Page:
Greenhouse Gas Emissions from the Animal Food Chain
Evidence of climate change and the impact of human activity on greenhouse gas emissions is now overwhelming. Greenhouse gas emissions from livestock production are expected to rise over the coming decades due to increasing global population and shifting diets unless appropriate mitigation strategies are implemented. While important steps have been made in the recent past, the impact of livestock production on the environment, in particular on climate change, is still not well understood.
The high level of emissions from the sector provides a window of opportunity for climate change mitigation by the livestock sector. In fact, emissions from livestock systems can be reduced significantly through technologies, policies, and the provision of adequate incentives for their implementation. Policy makers and producers are however faced with a lack of information about the relative contribution of animal food chains, and about emission hotspots within the chain.
The overall objective of this assessment is to present a breakdown the overall sectoral contribution to GHG emissions by commodity, production system and geographical region and develop a process-based understanding of the impacts of the livestock sector.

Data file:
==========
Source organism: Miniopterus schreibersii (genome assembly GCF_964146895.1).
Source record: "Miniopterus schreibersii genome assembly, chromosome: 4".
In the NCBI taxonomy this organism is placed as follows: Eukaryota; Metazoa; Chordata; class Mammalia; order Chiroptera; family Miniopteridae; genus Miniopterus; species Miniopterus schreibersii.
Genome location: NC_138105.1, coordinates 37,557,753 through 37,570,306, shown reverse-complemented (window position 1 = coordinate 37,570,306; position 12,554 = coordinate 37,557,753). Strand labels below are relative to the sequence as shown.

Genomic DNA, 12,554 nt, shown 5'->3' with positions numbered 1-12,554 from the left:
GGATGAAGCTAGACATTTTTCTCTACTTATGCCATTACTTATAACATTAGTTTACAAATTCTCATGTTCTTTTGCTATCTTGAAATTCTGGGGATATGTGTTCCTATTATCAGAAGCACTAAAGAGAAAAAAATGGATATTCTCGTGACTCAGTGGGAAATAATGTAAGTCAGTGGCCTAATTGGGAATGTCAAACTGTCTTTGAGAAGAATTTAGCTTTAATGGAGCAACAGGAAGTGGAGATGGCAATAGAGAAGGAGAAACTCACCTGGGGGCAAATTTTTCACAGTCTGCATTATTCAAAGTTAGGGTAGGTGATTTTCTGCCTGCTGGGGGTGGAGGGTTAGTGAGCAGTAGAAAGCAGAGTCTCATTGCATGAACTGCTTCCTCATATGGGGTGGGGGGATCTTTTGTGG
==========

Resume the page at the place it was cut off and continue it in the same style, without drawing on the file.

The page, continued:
Specific objectives are to:
develop a methodology based on the Life Cycle Assessment (LCA) approach applicable to the global livestock sector; and
apply this methodology to assess and provide insights into GHG emissions from the livestock sector disaggregated by commodity, species, production system and geographical region.
The assessment focuses on GHG emissions (notably carbon dioxide, methane and nitrous oxide) and adopts a food chain approach, assessing emissions from the cradle to the grave.
To-date the LCL model developed has been applied to the dairy cattle sector. Results of this first assessment are presented in the report ‘Greenhouse gas emissions from the dairy sector: A Life Cycle Assessment’. This report is one of a series intended to communicate research results and improve public understanding of climate issues, thereby contributing to informed debate about the sector’s contribution to GHG emissions.